This last year or so I have become positively addicted to podcasts, especially those that manage to teach me something and be incredibly entertaining at the same time. These past few months, I have spent many a train journey learning about astrophysics, British history, ancient philosophy… It’s educational, fun, and a great way to multitask to boot. Have to spend an afternoon cleaning your room? Long car trip ahead of you? Going grocery shopping? Waiting at the dentist’s? Put on a podcast!
Since there are about a million podcasts out there, it can be difficult for a newcomer to know where to start, which is why I have put together a list of recommendations for you. So put on those headphones and follow me. You might learn something.
On this weekly podcast, two veterans of the publishing industry discuss literary trends, forgotten works they think deserve more attention, and offer lots and lots of book recommendations. If you are nearing the end of your “to read” list (ha!), Michael Kindness and Ann Kingman have plenty of suggestions. They devour a lot of books in a year and are very passionate about what they do, so give it a listen if you are interested in hearing what “the professionals” have to say.
This is a talk show hosted by Stanford professor Robert Harrison. He interviews guests on a wide range of topics, not all of them literary, and every couple of episodes, he gives an hour-long monologue on a certain theme (like, for example, lightness and heaviness in art). Like with In Our Time, the quality of the episode depends on the guest in question, but the discussions are usually in-depth and cover… Everything you can think of, really. If you are an academic omnivore like me, this is well worth a listen. The show is currently on hiatus, but there is a great archive of past episodes to explore. Start with topics you are familiar with, then spread out to those outside your comfort zone.
Technically, this is not a podcast, but a radioshow (BBC Radio 4, to be exact). However, since the episodes are available in podcast format, I’m including it anyway. On the show, host Melvyn Bragg discusses a range of topics with his guests, who are usually academics and specialists on the topic in question. The BBC has neatly organised the archive of episodes in separate categories: Religion, Philosophy, History, Science, and Culture. This show is not as accessible as some of the others on this list because it is aimed at an educated audience with some knowledge of the field. However, this does mean that the discussions are a lot more in-depth and not just a layman’s introduction. The quality of the episodes really depends on the guests: sometimes the debate can be a bit boring and dry, but there are also true gems, like the episode on Shakespeare and literary criticism where professor Jacqueline Rose mercilessly attacks the (increasingly grumpy) critic Harold Bloom and his rather conservative reverence for the literary canon. Glorious. My advice for this show: pick and choose.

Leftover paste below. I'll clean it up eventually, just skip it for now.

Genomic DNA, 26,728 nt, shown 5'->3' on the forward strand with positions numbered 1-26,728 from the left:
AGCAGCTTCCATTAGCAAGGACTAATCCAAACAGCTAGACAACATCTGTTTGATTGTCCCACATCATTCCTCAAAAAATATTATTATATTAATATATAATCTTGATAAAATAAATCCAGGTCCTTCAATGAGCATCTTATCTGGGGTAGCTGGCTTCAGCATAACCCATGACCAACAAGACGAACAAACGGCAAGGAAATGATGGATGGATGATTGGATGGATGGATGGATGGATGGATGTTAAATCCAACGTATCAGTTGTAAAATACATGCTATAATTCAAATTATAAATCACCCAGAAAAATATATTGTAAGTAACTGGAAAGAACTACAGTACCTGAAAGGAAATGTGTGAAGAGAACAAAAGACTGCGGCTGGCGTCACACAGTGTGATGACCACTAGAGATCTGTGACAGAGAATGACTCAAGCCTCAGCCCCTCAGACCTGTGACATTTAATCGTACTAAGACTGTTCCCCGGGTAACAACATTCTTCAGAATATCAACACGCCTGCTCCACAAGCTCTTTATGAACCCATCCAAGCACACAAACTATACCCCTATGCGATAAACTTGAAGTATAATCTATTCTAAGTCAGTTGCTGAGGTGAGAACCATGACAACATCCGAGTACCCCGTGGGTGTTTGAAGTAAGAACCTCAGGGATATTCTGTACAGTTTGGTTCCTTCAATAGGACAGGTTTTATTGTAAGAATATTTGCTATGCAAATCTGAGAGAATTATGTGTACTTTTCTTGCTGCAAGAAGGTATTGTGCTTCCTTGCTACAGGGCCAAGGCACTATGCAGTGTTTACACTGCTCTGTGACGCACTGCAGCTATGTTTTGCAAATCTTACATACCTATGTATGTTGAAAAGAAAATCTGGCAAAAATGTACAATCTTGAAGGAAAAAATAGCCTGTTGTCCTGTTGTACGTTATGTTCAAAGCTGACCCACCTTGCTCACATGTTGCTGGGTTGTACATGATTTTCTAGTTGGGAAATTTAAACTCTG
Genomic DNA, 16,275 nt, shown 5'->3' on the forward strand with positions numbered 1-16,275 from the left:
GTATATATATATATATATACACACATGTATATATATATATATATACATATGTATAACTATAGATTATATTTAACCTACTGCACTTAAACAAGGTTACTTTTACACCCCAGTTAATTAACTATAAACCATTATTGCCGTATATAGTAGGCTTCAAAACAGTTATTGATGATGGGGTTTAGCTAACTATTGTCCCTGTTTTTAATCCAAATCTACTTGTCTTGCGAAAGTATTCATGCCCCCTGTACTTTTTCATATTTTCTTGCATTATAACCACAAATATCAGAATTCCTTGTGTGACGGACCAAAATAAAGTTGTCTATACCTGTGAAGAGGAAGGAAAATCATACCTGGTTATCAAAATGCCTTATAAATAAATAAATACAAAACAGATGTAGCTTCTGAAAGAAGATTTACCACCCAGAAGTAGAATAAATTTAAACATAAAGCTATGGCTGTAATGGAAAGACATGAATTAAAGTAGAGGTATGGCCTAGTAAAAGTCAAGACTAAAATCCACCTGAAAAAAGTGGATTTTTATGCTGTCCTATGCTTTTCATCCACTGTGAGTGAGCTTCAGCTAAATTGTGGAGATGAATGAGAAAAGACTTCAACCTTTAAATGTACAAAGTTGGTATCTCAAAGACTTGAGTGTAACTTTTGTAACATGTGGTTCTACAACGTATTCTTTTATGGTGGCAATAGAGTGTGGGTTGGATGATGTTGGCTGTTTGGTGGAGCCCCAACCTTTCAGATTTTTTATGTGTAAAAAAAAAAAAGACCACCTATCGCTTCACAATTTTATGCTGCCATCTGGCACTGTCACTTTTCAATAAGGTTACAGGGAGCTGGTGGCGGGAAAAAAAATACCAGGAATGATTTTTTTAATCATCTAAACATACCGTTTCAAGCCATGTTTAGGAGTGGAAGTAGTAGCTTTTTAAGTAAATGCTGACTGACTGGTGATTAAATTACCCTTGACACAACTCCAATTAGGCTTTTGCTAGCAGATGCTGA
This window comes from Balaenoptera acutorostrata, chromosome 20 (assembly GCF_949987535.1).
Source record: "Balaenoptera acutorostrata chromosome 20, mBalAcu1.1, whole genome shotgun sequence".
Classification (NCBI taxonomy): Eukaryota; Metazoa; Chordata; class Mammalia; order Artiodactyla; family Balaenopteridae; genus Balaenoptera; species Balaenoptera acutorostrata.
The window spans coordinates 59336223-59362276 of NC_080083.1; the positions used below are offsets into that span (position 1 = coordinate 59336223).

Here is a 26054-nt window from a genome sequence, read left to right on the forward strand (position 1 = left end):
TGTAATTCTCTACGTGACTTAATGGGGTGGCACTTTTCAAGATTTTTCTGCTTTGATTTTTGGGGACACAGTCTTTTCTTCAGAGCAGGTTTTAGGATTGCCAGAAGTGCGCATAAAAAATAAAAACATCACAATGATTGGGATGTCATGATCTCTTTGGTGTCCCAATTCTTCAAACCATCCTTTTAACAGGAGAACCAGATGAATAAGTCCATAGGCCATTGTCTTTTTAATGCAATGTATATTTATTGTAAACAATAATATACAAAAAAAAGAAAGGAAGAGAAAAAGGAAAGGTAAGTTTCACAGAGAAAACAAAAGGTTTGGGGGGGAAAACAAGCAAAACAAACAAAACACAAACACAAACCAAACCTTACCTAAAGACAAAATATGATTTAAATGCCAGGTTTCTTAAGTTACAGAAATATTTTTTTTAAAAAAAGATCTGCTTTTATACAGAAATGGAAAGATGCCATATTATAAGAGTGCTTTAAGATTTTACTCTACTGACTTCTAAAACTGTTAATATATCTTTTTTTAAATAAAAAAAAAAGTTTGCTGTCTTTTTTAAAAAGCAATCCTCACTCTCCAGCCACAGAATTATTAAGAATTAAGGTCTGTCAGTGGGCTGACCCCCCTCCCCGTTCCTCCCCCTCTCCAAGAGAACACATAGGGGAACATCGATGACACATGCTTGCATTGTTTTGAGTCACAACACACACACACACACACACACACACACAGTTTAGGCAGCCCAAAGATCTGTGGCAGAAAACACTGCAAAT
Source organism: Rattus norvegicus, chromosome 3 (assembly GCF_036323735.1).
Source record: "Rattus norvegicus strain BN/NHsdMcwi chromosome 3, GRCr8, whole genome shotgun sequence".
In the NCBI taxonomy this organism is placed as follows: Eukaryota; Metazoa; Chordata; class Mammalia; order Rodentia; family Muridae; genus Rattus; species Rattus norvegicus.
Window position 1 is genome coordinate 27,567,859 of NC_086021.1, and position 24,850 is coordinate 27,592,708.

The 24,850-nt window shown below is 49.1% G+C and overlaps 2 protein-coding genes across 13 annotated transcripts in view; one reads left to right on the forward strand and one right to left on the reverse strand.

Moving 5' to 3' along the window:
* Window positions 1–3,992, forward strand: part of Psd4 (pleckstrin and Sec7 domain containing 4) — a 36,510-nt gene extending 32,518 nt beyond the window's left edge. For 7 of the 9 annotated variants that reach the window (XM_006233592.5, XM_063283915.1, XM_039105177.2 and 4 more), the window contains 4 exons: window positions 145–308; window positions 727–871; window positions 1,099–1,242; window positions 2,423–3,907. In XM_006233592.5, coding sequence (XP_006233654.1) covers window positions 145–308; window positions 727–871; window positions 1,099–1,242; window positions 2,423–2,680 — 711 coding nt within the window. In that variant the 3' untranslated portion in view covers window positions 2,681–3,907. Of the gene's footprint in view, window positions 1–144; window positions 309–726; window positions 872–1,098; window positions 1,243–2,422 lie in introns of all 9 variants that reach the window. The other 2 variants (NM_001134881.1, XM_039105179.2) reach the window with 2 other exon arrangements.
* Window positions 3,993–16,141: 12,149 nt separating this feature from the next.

On this show, writers dive into the New Yorker archive of short stories, pick their favourite, read it out, and then discuss it with editor Deborah Treisman. It is a great way to learn more about how writers read and what they look for in a work, and discover some lost and/or forgotten American gems along the way. However, one major downside is that new episodes come out sporadically instead of on a regular basis.
As you may have guessed, this podcast has a similar format: a poet dives into the New Yorker archives, digs up a poem they like, and discusses it with host Paul Muldoon. The only difference is that on this show, poets also read from their own work.